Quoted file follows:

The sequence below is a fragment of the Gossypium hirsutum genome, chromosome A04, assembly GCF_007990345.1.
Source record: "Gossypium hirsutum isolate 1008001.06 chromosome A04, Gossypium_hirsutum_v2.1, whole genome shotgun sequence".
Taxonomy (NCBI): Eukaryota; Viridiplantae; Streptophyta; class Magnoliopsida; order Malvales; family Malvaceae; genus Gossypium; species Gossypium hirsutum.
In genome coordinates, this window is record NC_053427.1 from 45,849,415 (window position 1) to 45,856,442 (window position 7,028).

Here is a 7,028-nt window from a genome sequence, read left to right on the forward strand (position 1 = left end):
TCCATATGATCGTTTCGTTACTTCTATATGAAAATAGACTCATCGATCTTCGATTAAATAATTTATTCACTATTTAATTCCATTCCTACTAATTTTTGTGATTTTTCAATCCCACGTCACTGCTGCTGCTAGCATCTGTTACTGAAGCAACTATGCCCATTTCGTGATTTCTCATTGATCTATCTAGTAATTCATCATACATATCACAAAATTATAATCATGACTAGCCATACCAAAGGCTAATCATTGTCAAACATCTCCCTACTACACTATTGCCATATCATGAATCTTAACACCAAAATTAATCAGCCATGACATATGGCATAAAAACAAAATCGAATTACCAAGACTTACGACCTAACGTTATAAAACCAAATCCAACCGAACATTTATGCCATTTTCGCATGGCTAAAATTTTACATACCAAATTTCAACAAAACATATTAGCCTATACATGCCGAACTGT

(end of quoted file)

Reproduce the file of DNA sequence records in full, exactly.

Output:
The sequence below is a fragment of the Gossypium hirsutum genome, chromosome A04, assembly GCF_007990345.1.
Source record: "Gossypium hirsutum isolate 1008001.06 chromosome A04, Gossypium_hirsutum_v2.1, whole genome shotgun sequence".
Taxonomy (NCBI): Eukaryota; Viridiplantae; Streptophyta; class Magnoliopsida; order Malvales; family Malvaceae; genus Gossypium; species Gossypium hirsutum.
In genome coordinates, this window is record NC_053427.1 from 45,849,415 (window position 1) to 45,856,442 (window position 7,028).

Here is a 7,028-nt window from a genome sequence, read left to right on the forward strand (position 1 = left end):
TCCATATGATCGTTTCGTTACTTCTATATGAAAATAGACTCATCGATCTTCGATTAAATAATTTATTCACTATTTAATTCCATTCCTACTAATTTTTGTGATTTTTCAATCCCACGTCACTGCTGCTGCTAGCATCTGTTACTGAAGCAACTATGCCCATTTCGTGATTTCTCATTGATCTATCTAGTAATTCATCATACATATCACAAAATTATAATCATGACTAGCCATACCAAAGGCTAATCATTGTCAAACATCTCCCTACTACACTATTGCCATATCATGAATCTTAACACCAAAATTAATCAGCCATGACATATGGCATAAAAACAAAATCGAATTACCAAGACTTACGACCTAACGTTATAAAACCAAATCCAACCGAACATTTATGCCATTTTCGCATGGCTAAAATTTTACATACCAAATTTCAACAAAACATATTAGCCTATACATGCCGAACTGT